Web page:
Growing up, one of my favorite fairy tales was that of the Twelve Dancing Princesses.  Princess of the Midnight Ball is a wonderful retelling of the classic tale.  I recommend it to anyone who loves a good fairy tale!

6) The Truth about Twinkie Pie, by Kat Yeh
Gigi has been raised by her older sister, DiDi.  Their lives are dramatically changed when DiDi wins a national cooking contest, enabling them to move from a trailer park in South Carolina to New York.  As Gigi struggles to fit into her new private school and life in New York, she uncovers family secrets which shake her understanding of who she really is.  A thoughtful middle-grade novel.

7) The Secret Hum of a Daisy, by Tracy Holczer
Grace and her mother have always been on their own, constantly moving from place to place.  But when her mother dies, Grace is forced to live with the grandmother from whom her mother had run away.  Grace believes that her mother has left her clues to guide her to where she belongs.  This is a sweet, thoughtful story about grieving, family, and finding a true home.

8) Dexter The Tough, by Margaret Peterson Haddix
This middle-grade novel is about a boy who is struggling to adjust to a new school.  His first day doesn't go well, leading him to punch a boy who is already crying in the bathroom.  When his teacher asks him to write a story, Dexter writes that he is "tuff" and that he hit a boy in the bathroom.  As his teacher helps him to revise his story, Dexter is forced to think about his own feelings as well as those of the boy he hit.  He and the boy, Alan, gradually become friends, and Dexter learns a lot about himself in the process.

9) No Talking, by Andrew Clements
I really enjoyed this middle-grade novel.  Dave Packer and his fellow fifth-grade classmates are so loud and talkative that their teachers and administrators have nicknamed them, "the unshushables." One day, however, the principal arrives at cafeteria duty to find that the students are eating in almost perfect silence.  Inspired by his research on Mahatma Gandhi, Dave had instigated a "no talking" contest between the boys and girls.  This is a terrific book about the power of words.  I can't wait to share it with my own "unshushable" students this year as one of our Battle of the Book selections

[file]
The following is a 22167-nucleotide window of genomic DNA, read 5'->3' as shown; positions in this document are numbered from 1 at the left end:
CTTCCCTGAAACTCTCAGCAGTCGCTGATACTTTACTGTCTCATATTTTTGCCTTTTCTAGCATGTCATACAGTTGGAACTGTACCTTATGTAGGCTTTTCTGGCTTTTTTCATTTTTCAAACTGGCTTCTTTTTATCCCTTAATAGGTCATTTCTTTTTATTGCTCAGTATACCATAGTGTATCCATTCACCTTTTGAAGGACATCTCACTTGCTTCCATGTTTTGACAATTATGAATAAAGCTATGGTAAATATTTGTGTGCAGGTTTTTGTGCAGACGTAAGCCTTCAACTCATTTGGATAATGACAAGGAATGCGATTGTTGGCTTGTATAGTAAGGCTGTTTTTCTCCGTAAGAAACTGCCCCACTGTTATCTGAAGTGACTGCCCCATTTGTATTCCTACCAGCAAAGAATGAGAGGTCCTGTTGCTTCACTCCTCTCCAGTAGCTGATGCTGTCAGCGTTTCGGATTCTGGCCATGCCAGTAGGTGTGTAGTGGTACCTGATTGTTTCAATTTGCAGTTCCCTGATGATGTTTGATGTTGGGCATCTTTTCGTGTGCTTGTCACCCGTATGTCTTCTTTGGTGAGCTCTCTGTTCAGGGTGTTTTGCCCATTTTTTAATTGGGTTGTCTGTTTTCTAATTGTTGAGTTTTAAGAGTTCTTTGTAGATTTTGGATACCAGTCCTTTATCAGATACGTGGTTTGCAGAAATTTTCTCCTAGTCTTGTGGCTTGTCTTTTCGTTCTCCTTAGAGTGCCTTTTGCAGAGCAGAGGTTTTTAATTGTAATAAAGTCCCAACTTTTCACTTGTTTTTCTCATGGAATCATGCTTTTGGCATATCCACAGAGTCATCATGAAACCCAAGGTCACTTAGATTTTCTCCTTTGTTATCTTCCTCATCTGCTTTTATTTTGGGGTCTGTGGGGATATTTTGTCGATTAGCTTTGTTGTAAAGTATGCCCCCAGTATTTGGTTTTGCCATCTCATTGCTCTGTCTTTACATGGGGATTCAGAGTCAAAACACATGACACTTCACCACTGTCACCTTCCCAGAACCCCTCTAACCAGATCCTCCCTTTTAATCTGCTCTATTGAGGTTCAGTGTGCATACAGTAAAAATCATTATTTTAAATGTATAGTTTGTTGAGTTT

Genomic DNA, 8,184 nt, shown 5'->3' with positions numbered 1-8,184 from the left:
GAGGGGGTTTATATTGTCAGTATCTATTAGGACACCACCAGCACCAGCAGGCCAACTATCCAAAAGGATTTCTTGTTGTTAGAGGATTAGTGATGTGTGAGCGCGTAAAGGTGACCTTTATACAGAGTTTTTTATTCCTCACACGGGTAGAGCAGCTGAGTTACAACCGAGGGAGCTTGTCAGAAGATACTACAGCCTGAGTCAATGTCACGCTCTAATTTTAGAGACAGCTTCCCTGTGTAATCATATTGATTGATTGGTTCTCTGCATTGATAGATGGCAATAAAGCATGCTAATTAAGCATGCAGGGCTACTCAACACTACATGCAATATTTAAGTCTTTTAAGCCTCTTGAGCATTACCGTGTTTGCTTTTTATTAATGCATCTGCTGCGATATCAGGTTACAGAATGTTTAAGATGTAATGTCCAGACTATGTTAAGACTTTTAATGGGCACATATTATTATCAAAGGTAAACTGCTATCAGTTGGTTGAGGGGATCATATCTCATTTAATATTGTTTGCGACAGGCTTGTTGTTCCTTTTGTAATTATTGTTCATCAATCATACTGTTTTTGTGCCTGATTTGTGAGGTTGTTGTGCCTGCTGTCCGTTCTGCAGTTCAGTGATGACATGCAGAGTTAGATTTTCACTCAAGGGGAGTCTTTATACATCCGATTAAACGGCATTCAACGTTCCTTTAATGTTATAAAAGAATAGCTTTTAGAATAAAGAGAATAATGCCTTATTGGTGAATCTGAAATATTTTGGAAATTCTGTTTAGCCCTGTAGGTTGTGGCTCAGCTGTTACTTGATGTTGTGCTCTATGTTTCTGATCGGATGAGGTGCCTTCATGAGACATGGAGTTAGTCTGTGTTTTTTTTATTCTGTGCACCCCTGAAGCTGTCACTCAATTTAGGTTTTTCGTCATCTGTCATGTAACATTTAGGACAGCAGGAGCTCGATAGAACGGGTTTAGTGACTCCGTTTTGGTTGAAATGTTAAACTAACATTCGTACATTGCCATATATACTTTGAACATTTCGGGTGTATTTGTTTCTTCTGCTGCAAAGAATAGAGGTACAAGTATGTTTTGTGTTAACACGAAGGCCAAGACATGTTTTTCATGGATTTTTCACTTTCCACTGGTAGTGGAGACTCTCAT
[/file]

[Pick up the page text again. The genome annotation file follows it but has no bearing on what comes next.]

Sunday, August 9, 2015

Speaking from Among the Bones

Speaking From Among the Bones by Alan Bradley is the fifth book in the Flavia de Luce series. If you haven’t met Flavia yet, you are missing out. I love these books so much that I ration them, so that I always know there are one or two left for me to read (seven have been published, so far).

Flavia is an eleven-year-old amateur chemist (using her great uncle’s abandoned lab) and sleuth living in the village of Bishop’s Lacey in 1950s England. Recently, a number of dead bodies have turned up in the village, and of course Flavia must help the police solve the murders. All this is against the back drop of her life with her tormenting sisters, her father’s financial problems, and the family cook, Mrs. Mullet’s dreadful food. I particularly liked the scene with Flavia and her father in the kitchen.

In this latest installment, it’s been 500 years since the death of St. Tancred. In honor of the occasion, his tomb in the church will be opened. Not wanting to miss anything, Flavia is there to see the action. But someone has beat them to it, and when Flavia looks into the tomb, she finds a dead body. With her trusty bicycle, Gladys, Flavia sets out to solve the mystery and meets some interesting characters along the way.

Chapter 17, begins with an excellent description of writing.
“Back home at Buckshaw, I hunched over my notebook in the laboratory. I had found by experience that putting things down on paper helped to clear the mind in precisely the same way, as Mrs. Mullet had taught me, that an eggshell clarifies the consomm√© or the coffee, which, of course, is a simple matter of chemistry. The albumin contained in the eggshell has the property of collecting and binding the rubbish that floats in the dark liquid, which can be removed and discarded in a single reeking clot: a perfect description of the writing process.”

I’m seriously considering not waiting months and months before reading the next book, but I will try to resist the temptation. The very last line of the book made me really want to know what happens next.